Pachypleurosaurs are supposed to have been viviparous, so I don’t see any decent reason why an 18 m pliosaur should have to drag her fat arse across the beach. It would be downright indecent.

    “Little mass extinction” has such a nice ring to it, kinda like “tactical nuke.”

  10. #10 Nathan Myers
    December 17, 2007

    Is there evidence of healed traumas along the edges of the flippers, particularly in larger specimens? If they were beating one another with their flippers, they must have got hurt sometime. Does any modern creature (orca?) have bones like that in its flippers?

  11. #11 David Marjanovi?
    December 17, 2007

    “Little mass extinction” has such a nice ring to it, kinda like “tactical nuke.”

    :-}

    Well, the climate was unbelievably hot, and there was some, shall we say, turnover in the global fauna (no idea of the flora). It’s also underresearched, which may contribute to the “little” part, though of course it was less of an event than the Triassic-Jurassic boundary mass extinction, let alone the Cretaceous-Palaeogene one.

  12. #12 Matt
    May 22, 2009

    The Giant Pliosaurs are some very spectacular animals. It is a shame that most of the material known is fragmentary. Is there a census yet, on which of the species is the largest? My guess would be the top contenders would be (Predator X, Kronsaurus, and Liopleurodon). Although at this point Predator X’s estimates of size may be a bit premature at this point, and Liopleurodon from what Colin has mentioned may be bit smaller than most measurements presented in the public literature are. Maybe it is hard to say at the moment which one truely is the largest.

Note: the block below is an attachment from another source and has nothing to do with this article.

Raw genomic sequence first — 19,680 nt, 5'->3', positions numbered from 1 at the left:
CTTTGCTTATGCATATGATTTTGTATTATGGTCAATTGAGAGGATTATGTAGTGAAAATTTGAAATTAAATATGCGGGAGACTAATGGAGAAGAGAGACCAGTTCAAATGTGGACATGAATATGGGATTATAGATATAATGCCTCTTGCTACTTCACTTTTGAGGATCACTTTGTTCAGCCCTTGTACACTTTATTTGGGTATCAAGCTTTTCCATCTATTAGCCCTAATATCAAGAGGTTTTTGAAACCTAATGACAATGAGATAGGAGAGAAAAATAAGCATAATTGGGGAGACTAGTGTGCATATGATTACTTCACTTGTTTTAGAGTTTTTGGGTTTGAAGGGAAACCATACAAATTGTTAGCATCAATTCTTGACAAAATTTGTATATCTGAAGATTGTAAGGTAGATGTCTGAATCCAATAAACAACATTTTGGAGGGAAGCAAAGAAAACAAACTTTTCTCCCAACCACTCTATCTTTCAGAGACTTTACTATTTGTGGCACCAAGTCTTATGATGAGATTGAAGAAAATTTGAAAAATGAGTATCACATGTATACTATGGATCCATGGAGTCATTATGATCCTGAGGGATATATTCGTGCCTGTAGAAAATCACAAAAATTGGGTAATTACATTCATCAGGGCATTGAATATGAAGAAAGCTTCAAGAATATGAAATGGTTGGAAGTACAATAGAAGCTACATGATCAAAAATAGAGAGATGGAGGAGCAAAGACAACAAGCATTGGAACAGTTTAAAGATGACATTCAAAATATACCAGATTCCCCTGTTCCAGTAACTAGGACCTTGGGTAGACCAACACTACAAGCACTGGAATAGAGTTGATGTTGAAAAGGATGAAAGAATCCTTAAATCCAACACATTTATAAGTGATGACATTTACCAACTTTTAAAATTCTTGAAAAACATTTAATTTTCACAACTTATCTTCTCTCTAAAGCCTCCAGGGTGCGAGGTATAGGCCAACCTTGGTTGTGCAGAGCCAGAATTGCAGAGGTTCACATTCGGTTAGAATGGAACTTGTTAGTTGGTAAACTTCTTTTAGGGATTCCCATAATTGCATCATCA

13. #13 Matt
    May 22, 2009

    The Giant Pliosaurs are some very spectacular animals. It is a shame that most of the material known is fragmentary. Is there a census yet, on which of the species is the largest? My guess would be the top contenders would be (Predator X, Kronsaurus, and Liopleurodon). Although at this point Predator X’s estimates of size may be a bit premature at this point, and Liopleurdon from what Colin has mentioned may be bit smaller than most measurements presented in the public literature are. Maybe it is hard to say at the moment which one truely is the largest.

  14. #14 Matt
    May 22, 2009

    Forget comment 13, something I did accidently posted the same comment twice due to an error my computer made. My apologies

  15. #15 Dinosaurzzz
    September 11, 2010

    Beaten by Shonisaurus or not, the Cumnor Monster’s mandible is HUMONGOUS!!!
    There’s a positive Sea-rex. In fact, pliosaurs were the head of state in the Mesozoic oceans, so why exactly might all these super-sized critters, like these fragmentary finds, never go rightly and permanently classified?
    Okay, the Cumnor must be of a 50-foot-long, or even bigger, Pliosaurus macromerus, but there’s the monster of Arramberri, and Predator X, most famously.
    They should be put into their places permanently, and that’s my firmest belief.